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'Today I am a citizen': Newest American citizens take their oaths at James A. Garfield National Historic Site

Posted at 4:23 PM, Sep 16, 2022
and last updated 2022-09-16 18:40:07-04

MENTOR, Ohio — In 1881, Ohioan James Garfield swore an oath to preserve, protect and defend the Constitution of the United States when he was sworn in as the nation's 20th president, a position created by that very Constitution that was signed 235 years ago this weekend. And so his home in Mentor seemed the perfect place for the newest group of Americans to take their own oath to that Constitution as they became American citizens.

“As we commemorate the September 17, 1787 signing of the Constitution, James A. Garfield National Historic Site is proud to host this naturalization ceremony,” said Site Manager Todd Arrington. “President Garfield’s life was the embodiment of the American promise that you can accomplish anything if you work hard and constantly strive to learn and improve. Similarly, these new citizens have come to America seeking better lives for themselves and their families, and they are now part of that promise that makes our nation unique in the world. This makes James A. Garfield National Historic Site the perfect place for these fine people to take their citizenship oath.”

The group of more than two dozen included folks like Ardita Lilalj who came to this country from Albania three years ago.

"I am grateful and thankful to the United States of America for every opportunity it has given to me, to have a good job to have the right to vote today," she said.

Kinjal Patel moved here with her family from India in 2014 but the Cleveland State University nursing student carries with her a smile a mile wide.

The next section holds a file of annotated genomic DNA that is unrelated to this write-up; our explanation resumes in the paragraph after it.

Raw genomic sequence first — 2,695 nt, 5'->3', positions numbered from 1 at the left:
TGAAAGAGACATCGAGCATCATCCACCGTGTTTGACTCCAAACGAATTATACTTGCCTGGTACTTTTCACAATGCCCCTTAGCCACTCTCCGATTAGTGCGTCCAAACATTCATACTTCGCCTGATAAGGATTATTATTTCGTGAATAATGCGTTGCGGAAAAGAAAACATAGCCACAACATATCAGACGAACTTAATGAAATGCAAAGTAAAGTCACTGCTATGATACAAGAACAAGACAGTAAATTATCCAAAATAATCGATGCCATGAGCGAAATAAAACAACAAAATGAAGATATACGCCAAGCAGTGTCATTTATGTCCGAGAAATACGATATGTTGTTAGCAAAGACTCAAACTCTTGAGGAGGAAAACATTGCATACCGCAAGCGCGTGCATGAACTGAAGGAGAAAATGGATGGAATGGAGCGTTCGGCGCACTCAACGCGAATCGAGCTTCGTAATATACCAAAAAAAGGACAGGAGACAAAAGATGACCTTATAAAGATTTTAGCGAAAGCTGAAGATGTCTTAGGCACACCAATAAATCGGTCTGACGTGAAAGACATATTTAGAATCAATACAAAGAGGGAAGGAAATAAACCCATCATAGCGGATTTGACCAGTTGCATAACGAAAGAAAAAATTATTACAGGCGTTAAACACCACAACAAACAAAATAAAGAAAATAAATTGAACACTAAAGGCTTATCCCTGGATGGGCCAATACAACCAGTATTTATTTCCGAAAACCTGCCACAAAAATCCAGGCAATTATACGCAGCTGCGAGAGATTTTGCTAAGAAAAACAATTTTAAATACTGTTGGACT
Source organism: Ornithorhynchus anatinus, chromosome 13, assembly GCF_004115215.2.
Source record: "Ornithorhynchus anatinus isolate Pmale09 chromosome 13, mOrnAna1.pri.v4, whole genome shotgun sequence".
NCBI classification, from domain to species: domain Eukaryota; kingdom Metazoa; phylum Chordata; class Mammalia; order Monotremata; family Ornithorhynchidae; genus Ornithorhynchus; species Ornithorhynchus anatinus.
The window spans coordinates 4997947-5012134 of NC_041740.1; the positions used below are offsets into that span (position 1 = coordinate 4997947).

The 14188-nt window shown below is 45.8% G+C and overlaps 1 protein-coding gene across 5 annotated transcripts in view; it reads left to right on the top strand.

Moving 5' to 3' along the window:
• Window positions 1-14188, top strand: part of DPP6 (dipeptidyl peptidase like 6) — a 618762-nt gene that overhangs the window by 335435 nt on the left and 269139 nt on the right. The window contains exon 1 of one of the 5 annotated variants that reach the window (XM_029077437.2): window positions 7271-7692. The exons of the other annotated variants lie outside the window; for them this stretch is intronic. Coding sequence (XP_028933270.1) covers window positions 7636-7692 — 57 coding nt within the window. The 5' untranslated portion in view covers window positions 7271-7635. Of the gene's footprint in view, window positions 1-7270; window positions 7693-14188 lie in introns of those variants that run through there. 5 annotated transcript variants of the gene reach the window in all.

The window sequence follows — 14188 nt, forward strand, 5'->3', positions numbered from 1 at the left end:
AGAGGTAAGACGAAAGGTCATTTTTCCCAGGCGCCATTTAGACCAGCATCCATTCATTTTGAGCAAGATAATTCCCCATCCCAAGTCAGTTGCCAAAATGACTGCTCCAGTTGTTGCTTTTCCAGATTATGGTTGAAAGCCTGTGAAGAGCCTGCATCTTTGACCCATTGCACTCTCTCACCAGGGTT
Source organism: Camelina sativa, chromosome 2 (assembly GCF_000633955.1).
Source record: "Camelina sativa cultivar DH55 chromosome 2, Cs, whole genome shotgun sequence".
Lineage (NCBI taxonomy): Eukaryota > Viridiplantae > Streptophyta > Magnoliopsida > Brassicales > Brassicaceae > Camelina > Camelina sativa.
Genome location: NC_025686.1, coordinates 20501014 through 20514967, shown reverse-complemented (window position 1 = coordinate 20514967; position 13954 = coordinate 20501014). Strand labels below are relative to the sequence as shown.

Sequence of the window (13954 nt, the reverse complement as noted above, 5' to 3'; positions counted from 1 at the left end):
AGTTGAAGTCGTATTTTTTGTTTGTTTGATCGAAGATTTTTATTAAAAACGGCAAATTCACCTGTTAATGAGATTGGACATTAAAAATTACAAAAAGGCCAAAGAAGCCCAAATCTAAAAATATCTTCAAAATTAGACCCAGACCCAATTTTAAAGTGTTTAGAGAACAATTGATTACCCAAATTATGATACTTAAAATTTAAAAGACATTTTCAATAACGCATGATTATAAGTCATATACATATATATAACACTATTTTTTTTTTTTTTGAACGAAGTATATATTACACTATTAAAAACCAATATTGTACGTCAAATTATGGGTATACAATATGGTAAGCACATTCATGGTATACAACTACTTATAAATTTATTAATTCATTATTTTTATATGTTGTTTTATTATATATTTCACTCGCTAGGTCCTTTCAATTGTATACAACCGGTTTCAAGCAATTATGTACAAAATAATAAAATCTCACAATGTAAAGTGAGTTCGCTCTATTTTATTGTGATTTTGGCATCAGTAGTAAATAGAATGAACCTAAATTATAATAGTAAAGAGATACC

"Today I am a citizen," she said.

They are two of those who came here this morning as foreigners but leave as Americans, protected by the very constitution they just pledged to defend having completed the classes and jumped through the hoops involved in the naturalization process. Something not lost on those gathered with them to celebrate. A group that includes the great, great grandson of President Garfield.

"Today in order to be a part of this country of ours you have to study, you have to learn the constitution," said Tim Garfield. "You don't realize how much these people go through to become citizens of this country when we're lucky enough to be born into it."

But as with many families, there are ancestors who, like those taking the oath here, came to these shores at one time to ensure that their descendants would enjoy the protections and benefits this nation provides.

This ceremony, on this site, heading into this weekend especially poignant for it marks yes the birth of the Constitution in 1787 but also the loss of Garfield himself 94 years later, struck down by an assassin’s bullet and dying September 19,1881 just six months after taking his oath.